Looking back, this spiritual wisdom manifested itself in my life several times before, during and after the miscarriage. The weekend before my miscarriage, I was overwhelmed with deep grief and kept bursting into sobs over unimportant things. At first, I credited pregnancy hormones, but then a voice clearly said, “Maybe something is wrong with this baby.” I pushed the thought away but I believe it was a gentle indication of what was to come.

The same spiritual wisdom may have saved my life during my miscarriage. After the first pangs of labor yielded results, I wanted to rest a little. But, this little voice prompted me to tell my husband, “I want to sleep but I’m afraid I’ll bleed too much. Will you watch over me?” Within an hour, I was breathing oxygen through a mask as an ambulance whisked me to the hospital. What if I hadn’t listened and had just gone to sleep? This event convinced me to listen even more closely for wisdom. She’s pretty loud if I will only open my ears.

This month has seemed so long and so short. I learned a lot about life and myself I didn't realize I needed to learn. While I have felt the normal sadness, anger and depression that comes with loss, something else has taken over my current mood. About a week ago, I woke with a hope in my heart that sort of squashed that sad/numb feeling that had previously surrounded me. It was strong enough for me to choose to smile through my tears.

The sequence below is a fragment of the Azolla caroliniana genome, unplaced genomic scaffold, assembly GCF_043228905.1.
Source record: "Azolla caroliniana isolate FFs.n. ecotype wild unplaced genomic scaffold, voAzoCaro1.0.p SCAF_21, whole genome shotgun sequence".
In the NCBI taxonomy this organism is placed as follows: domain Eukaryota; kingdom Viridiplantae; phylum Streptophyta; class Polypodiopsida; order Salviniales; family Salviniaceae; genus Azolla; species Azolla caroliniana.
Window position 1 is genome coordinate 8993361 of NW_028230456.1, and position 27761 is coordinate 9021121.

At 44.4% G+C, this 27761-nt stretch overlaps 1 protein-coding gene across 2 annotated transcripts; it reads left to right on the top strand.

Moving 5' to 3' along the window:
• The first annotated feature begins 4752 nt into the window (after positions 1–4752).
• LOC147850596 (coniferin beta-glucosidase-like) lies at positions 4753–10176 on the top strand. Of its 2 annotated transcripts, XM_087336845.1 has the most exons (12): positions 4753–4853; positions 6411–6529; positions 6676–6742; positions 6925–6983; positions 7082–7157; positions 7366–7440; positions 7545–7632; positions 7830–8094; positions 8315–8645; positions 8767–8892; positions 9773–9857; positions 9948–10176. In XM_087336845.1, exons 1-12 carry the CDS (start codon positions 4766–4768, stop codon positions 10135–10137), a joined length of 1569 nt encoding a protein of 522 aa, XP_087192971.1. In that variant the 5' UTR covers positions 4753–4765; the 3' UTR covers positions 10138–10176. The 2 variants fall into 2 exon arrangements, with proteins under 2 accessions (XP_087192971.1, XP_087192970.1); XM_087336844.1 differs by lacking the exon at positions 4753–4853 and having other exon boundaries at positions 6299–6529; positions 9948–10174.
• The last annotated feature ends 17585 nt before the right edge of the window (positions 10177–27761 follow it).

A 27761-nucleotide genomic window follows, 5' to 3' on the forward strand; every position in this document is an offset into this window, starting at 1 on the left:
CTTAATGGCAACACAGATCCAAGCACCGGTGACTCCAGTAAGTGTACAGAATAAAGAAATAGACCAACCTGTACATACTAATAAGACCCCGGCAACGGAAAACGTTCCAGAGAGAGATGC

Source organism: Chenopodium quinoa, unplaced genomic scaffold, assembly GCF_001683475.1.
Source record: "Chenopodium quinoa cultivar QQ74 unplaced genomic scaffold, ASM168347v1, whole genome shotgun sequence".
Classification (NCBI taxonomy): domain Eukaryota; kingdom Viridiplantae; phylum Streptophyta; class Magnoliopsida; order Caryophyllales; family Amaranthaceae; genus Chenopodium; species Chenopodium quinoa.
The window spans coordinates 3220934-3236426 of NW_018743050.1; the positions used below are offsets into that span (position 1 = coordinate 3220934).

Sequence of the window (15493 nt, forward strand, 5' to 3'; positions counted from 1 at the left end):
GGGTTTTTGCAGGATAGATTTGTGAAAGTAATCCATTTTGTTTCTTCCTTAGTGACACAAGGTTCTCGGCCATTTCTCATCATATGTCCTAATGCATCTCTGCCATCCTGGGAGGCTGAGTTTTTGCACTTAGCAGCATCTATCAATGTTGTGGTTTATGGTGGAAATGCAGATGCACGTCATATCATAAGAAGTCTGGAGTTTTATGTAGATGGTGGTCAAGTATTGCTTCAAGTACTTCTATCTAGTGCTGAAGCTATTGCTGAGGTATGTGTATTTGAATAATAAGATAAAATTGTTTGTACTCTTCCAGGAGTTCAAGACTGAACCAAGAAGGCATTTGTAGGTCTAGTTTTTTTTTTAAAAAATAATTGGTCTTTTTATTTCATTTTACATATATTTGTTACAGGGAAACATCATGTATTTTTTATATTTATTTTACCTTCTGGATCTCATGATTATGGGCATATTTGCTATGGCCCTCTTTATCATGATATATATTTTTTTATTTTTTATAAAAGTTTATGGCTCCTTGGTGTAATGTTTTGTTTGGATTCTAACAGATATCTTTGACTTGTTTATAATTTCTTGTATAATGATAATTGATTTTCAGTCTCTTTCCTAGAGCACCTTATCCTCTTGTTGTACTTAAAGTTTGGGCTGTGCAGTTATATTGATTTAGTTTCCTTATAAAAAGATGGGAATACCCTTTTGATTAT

I still have sad moments and I’m sure they will continue to come at times but for now, I’m willing to take the pain along with the joy. It’s what reminds me I’m alive. 


  1. Thank you for sharing these raw, real emotions and insights. You've reminded me just how important it is that we listen to those whisperings in our mother hearts. You're still in my thoughts and prayers.

  2. Oh my dearest Monna, I had no idea. I read your whole account and the tears certainly flowed. I cannot imagine all that you have been through. It must be very difficult, because of the things you mentioned above. I find that death is such an awkward subject because everyone has such different ideas about it. As a result, we all grieve differently and we all respond to others and their grieving differently. Grieving certainly is a process, isn't it. It takes time. I hope you and your husband are allowing yourself all the time you need to mourn the loss of your dear baby. My thoughts and prayers are with you along with many hugs. Ellen Patera

  3. @Busca - you always strike me as someone who listens well to her heart. :)

    @Ellen - You are so right - everyone has a different idea about what death means and there is no specific formula for working through grief. Thank you for your prayers and loving words. I miss singing with you!!